- Institutions should require faculty and postdoctoral researchers who have extensive contact with graduate students to learn and demonstrate evidence-based and inclusive teaching and mentoring practices.
- Graduate programs should facilitate mentor relationships between the graduate student and the primary research advisors, as well as opportunities for students to develop additional mentor
In addition to the broader issues related to data collection on graduate education and increasing funding for research on outcomes of graduate education in Increasing Data Collection, Research, and Transparency in Graduate STEM Education in Chapter 3, the issues facing doctoral students have additional nuance described below.
Approximately 90 percent of Ph.D. recipients in STEM fields fund their graduate education primarily through their advisor’s research grants or other institutional sources (Zeiser and Kirschstein, 2014). While there is much discussion about the form of this financial support and the balance in prevalence and use of research and/or teaching assistantships versus traineeships or fellowships, overall there is little definitive information available on how student experiences and outcomes differ based on mechanisms for funding their education, how mechanisms affect students at different points in their education, whether different mechanisms have differential effects on subsets of the student population, and the requirements of funders.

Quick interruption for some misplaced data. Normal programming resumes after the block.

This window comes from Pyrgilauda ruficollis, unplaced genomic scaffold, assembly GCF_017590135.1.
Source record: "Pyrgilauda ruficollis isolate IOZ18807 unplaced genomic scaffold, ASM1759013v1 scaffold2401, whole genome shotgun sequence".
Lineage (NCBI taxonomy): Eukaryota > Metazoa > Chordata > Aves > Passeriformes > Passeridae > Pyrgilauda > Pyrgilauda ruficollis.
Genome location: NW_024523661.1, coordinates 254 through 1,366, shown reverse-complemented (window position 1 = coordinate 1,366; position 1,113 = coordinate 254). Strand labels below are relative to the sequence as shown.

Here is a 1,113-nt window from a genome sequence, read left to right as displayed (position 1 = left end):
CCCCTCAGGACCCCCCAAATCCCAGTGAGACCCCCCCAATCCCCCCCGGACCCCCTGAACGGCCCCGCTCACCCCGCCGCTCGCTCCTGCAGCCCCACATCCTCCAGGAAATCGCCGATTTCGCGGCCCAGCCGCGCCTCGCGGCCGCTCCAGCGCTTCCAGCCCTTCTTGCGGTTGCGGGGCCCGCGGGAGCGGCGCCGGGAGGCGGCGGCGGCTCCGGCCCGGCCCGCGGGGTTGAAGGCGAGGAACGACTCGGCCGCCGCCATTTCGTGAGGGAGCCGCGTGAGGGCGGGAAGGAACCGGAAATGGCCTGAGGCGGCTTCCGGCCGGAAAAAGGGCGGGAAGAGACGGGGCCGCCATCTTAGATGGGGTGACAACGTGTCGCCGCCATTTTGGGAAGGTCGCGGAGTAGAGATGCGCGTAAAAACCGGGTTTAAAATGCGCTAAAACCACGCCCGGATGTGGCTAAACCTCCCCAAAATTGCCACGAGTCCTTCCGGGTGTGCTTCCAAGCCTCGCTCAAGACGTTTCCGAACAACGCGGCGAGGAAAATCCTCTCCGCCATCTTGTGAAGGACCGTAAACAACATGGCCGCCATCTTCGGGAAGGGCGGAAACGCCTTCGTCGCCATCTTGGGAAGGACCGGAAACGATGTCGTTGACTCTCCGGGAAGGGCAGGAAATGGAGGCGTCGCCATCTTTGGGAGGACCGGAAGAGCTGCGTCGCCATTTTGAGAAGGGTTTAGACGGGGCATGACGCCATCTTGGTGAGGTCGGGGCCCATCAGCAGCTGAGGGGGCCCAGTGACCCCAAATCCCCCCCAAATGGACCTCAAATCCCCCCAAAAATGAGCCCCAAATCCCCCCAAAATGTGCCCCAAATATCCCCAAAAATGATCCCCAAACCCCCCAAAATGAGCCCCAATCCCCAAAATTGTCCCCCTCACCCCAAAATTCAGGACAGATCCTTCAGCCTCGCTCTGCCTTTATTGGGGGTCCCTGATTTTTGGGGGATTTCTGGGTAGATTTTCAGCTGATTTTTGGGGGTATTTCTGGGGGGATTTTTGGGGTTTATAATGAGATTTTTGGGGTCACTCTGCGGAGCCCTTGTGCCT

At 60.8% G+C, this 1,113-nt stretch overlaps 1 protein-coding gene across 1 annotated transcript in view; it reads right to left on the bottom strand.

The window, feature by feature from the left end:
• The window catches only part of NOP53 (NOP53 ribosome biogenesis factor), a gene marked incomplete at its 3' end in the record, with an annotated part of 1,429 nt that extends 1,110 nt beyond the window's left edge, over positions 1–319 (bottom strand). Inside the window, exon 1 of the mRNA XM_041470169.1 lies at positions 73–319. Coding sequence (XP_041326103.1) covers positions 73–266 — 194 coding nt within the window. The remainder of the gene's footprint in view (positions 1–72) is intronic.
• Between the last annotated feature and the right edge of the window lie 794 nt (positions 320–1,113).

For the approximately 40,000 graduate students supported by the NSF, funds are distributed as follows: 6 to 8 percent traineeships, 10 to 15 percent fellowships, and 80 percent research assistantships (NSF, 2014). NIH reports that out of nearly 109,000 graduate students in the biomedical, behavioral, social, and clinical sciences, approximately 7 percent are supported on traineeships, nearly 14 percent are on fellowships, 29 percent are on research assistantships, and 19 percent are on teaching assistantships, with the remainder supported by other means.9 In the case of research assistantships, a student’s support is tied to his or her mentor’s grants and includes obligations to “assist” the principal investigator in addition to receiving training (Bersola et al., 2014; Blume-Kohout and Clack, 2013). Fellowships, on the other hand, allow for increased intellectual freedom and autonomy, which could allow greater participation in professional development outside of the discipline but may also be associated with lower levels of interaction with an advisor (Miller and Feldman, 2015).
Teaching experience can be invaluable to Ph.D. students (Connolly et al., 2015), particularly for those who wish to pursue faculty positions and those who seek to work at primarily teaching institutions. One perceived disadvantage of being supported on a teaching assistantship has been the belief that students who receive them have a longer time to degree compared to students supported on fellowships or research assistantships (Ehrenberg and Mavros, 1995). While the
or advisor relationships, including with professionals in industry, government laboratories, and technical societies.
- Graduate schools should provide extra-departmental mentoring and support programs.
- Graduate students should seek multiple mentors to meet their varied academic and career needs.
9 See https://report.nih.gov/NIHDatabook/Charts/Default.aspx?showm=Y&chartId=235&catId=19 (accessed May 11, 2018).